There is definitely something about Africa that keeps luring people back. Possibly it is because of the vast untamed continent where anything is possible. Parts of Arica are well on the way to becoming some of the most dynamic places to invest or work in.
If you want to work or a business planning in Africa, there are an abundance of possibilities for a sustainable growth. The continent hardly needs unskilled labor, but there is a requirement for skilled workers, especially those with long exposure in the industry or a university degree. And as ever, the oil and gas sector gives rich pickings, especially in established countries such as Nigeria and Algeria.
In recent times, a supportive economic conditions — with important changes in macroeconomic management, increased incentives for the private sector and a broadly positive global context for commodity shipping countries — has driven high growth rates in many African nations.
While most of the world is confronting major economic and political risk, Africa is expected to continue its growth in the upcoming years.
The country is being touted as the world’s last major economically untapped region with more than 20% of the world’s land mass and 15% of its population,
Africa’s success driving factors:
In Africa, a wide variety of attributes have created suitable conditions for economic transformation, which could see active growth become sustainable and comprehensive in the future.
Developing macroeconomic notices and business conditions
Government reforms and actions have reduced inflation, budget shortfalls and debt levels in Africa. Africa’s legal, regulatory, and business environment has also improved a lot.
According to the World Bank’s Doing Business Report 2013, Since 2005, the 50 economies globally that have most improved their regulatory conditions for business, the largest share is in Sub-Saharan Africa.
Demographic dividend, rising middle class, and urbanization
It is expected that in the next 40 years Africa’s population will double to reach to nearly two billion, which will be around 20% of the world’s population in 2050. The average age in the continent is around 20 — making it the world’s youngest continent.
As a consequence, by 2040, Africa’s inherent labor force is expected to be more than 1 billion people, which exceeds projections for the Chinese and Indian workforces.
Over the years, there has been a substantial increase in the economic bearing of other emerging markets in Africa. The BRIC’s share in African trade has increased in a generation from less than 1% to 20% today.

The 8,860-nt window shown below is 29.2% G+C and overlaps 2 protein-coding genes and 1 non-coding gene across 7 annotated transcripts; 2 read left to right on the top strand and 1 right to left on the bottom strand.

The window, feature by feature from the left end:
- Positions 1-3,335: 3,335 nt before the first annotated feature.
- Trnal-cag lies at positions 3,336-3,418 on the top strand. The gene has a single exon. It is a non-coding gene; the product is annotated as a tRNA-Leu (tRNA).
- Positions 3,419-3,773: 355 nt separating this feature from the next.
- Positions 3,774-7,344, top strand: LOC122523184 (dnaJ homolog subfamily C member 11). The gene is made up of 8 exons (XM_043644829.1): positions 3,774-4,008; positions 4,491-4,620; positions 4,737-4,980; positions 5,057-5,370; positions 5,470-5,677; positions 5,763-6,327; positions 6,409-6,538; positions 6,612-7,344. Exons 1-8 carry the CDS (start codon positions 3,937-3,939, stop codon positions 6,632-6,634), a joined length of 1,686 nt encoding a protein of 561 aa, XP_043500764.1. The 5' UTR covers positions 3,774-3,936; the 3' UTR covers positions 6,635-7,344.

This share is expected to increase around 50% by 2030. China and India, in precise, are seeming to help Africa so that they will be able to meet their energy security needs.
Private sector participation
African leaders are eager to move away from dependence on aid and the accompanying circumstances imposed by donors. This development has spurred a rising technocratic class in Social Security Administration (SSA), which is well aware of the challenges to raising income and competing globally, including infrastructure investments, maintenance, and regulations.
With the growing number of leaders and cabinet members from across the corporate world, the growing interest of the private sector in Africa is apparent.
Africa has great reserves of natural resources. Angola and Nigeria are among the top 25 oil producers in the world. That is why African countries make up 15 of the top 50 countries in terms of oil reserves.
Ghana, South Africa, and Tanzania are among the top 22 gold producers; Zambia and the Democratic Republic of Congo are among the top 20 copper producers.
The key for sustaining growth
Although Africa’s economy has risen quickly over the past decade, issues are at times proposed about the sustainability of this growth. While some commentators consider that the continent will play a highly significant role in the global economy, others are uncertain about whether Africa’s current development is sustainable and comprehensive.
A strong fundamental transformation is a key to shaping Africa’s ability to create comprehensive growth and tackle serious difficulties, such as poverty and unemployment.
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